ellipsis flag icon-blogicon-check icon-comments icon-email icon-error icon-facebook icon-follow-comment icon-googleicon-hamburger icon-imedia-blog icon-imediaicon-instagramicon-left-arrow icon-linked-in icon-linked icon-linkedin icon-multi-page-view icon-person icon-print icon-right-arrow icon-save icon-searchicon-share-arrow icon-single-page-view icon-tag icon-twitter icon-unfollow icon-upload icon-valid icon-video-play icon-views icon-website icon-youtubelogo-imedia-white logo-imedia logo-mediaWhite review-star thumbs_down thumbs_up

7 huge problems marketers desperately need solved

7 huge problems marketers desperately need solved iMedia Editors

Across-the-board standardization on multiple screens

One of the biggest issues for today's marketers is that there are literally thousands of different touchscreen devices and technologies on the market, but no across-the-board standardization for ads. Every screen requires a different approach for display campaigns, and it drives fast-moving marketers nuts. Every device, company, startup, and publisher seems to have its own technology. It has created a fragmented marketplace. Marketers would love a universal language for developers that would make things consistent across the board.

Convincing colleagues that content marketing will achieve long-term ROI

Many marketers are stuck in their old ways and don't want to hear new ideas unless they can prove results immediately. One of the biggest challenges for forward-thinking advertisers is to convince these people that content marketing is a valuable endeavor that will achieve a significant return on investment in the long run. It's hard to make the case for ideas like this because there are only so many things you can measure in the short term to show you are seeing lift for your brand. While many creative 21st century marketers are on board with long-term investments like content, convincing traditionalists is still a challenge.

Tracking if ads are actually being seen (in real time)

Even after all the technology that's been developed to understand viewability, marketers are still faced with a huge tracking problem: measuring if their ads are even being seen by consumers. Sure, it's easy to track clicks, impressions, conversions, and such, but at the end of the day, marketers are still left simply hoping that their ads are visible and catching the eye of the publisher's audience. Wouldn't it be great if your ad could send you a message letting you know if there are eyeballs on it? If marketers knew in real time if their ads were visible (and could make immediate changes) millions of impressions could be saved and money would not be wasted.

Creating new gamification marketing techniques that people actually like

It's pretty clear to this industry that if you gamify your marketing techniques, engagement skyrockets and consumers enjoy the experience. The problem is that unless you're Nike with the FuelBand, McDonalds with the Monopoly game, or Heineken sponsoring a sporting event, it can get pretty challenging for marketers looking to gamify their brand in an organic and creative way. The industry needs more highly creative people who can develop gamification techniques that can work for any brand.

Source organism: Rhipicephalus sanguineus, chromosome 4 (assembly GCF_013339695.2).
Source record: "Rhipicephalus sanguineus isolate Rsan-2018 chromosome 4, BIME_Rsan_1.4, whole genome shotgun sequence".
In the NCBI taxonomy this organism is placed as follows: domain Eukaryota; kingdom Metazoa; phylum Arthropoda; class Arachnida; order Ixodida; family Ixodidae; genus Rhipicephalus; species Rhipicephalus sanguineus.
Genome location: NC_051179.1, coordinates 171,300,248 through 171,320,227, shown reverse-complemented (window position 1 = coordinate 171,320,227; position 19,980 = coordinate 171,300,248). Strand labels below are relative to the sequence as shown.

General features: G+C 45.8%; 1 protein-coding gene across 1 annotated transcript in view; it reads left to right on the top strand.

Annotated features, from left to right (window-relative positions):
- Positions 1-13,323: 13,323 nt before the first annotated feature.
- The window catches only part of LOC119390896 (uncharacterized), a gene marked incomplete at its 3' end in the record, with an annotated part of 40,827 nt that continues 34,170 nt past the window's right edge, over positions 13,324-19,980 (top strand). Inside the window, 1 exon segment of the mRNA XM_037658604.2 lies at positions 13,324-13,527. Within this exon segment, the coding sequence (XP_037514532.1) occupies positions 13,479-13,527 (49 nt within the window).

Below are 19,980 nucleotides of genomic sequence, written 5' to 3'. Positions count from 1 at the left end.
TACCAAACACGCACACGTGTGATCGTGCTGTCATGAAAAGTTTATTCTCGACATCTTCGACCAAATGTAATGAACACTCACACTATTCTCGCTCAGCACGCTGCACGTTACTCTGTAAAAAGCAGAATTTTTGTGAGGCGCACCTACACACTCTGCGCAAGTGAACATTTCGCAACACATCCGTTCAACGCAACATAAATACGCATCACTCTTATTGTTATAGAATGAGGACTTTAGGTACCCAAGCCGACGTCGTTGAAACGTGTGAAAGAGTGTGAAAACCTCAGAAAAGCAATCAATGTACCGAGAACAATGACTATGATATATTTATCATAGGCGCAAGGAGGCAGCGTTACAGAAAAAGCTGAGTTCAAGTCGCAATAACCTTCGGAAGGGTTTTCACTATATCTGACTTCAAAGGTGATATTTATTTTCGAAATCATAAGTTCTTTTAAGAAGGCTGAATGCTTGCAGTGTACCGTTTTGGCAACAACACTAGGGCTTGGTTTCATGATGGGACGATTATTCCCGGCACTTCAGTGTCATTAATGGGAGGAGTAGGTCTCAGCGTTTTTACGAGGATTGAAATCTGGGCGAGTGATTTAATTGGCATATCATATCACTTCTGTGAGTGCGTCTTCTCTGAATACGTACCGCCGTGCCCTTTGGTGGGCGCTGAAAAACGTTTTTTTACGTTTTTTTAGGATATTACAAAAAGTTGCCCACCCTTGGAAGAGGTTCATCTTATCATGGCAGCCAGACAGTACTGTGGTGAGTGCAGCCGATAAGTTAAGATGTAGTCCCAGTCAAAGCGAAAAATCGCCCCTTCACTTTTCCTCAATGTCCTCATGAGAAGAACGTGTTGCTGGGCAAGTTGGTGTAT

Too many unnecessary steps between the brand and end user

Due to the nature of today's fast-paced and information-rich world, the line between the consumer and brand is diminishing. However, traditional marketers are still approaching their advertising efforts the old fashioned way, introducing as many middlemen as possible. The fact is, sometimes the brand/agency model is not needed. Brands have the ability to cut out intermediaries and go directly to their customers; the problem is that not a lot of brand marketers want to do this. Marketers could avoid confusion, clutter, and wasted time if they recognized that every once in a while the act of reaching out to consumers doesn't require so many cooks in the kitchen.

Getting media buyers to break from their current model of buying

There are a lot of creative marketers who want to approach selling in unique ways. Unfortunately, traditional media buyers seem to be stuck in their ways and committed to the same processes. Are spreadsheets and IOs necessary in today's marketing world? Many people don't think so, and they constantly lock horns with traditionalists who are so used to the same routine.

There's simply not enough time in the day

Maybe this problem isn't unique to the marketing world, but the marketing world sure feels it more than most industries. With the rapid pace of technology, short-term goals to hit, clients to grab, and relationships to make, marketers just don't have enough time in the day and often burn the midnight oil at work trying to set themselves up for the next day or week. How many times have you found yourself in the office after sunset? It happens all the time in the ad industry, to the point where it's become a fact of life when entering a marketing career. There's no marketer who doesn't wish they had a few more hours in the day.

Click here to subscribe to the iMedia YouTube channel!

iMedia Communications, Inc. is a trade publisher and event producer serving interactive media and marketing industries. The company was founded in September of 2001 and is a subsidiary of Comexposium USA.  ...

View full biography


to leave comments.

Commenter: Barry Dennis

2013, November 20

Couple thoughts here:
1.The 6P Principle; Proper Planning Prevents Piss Poor Performance.
2. Know-really know-your (target) customer.
3. Attn: Marketing Senior exec: DO NOT OUTSOURCE YOUR OWN THINKING AS A MANAGEMENT TOOL. No matter how "valuable" the resource/agency/creative, it is YOUR concept overview that allows you to prioritize your "investment" needs relative to new media and performance goals.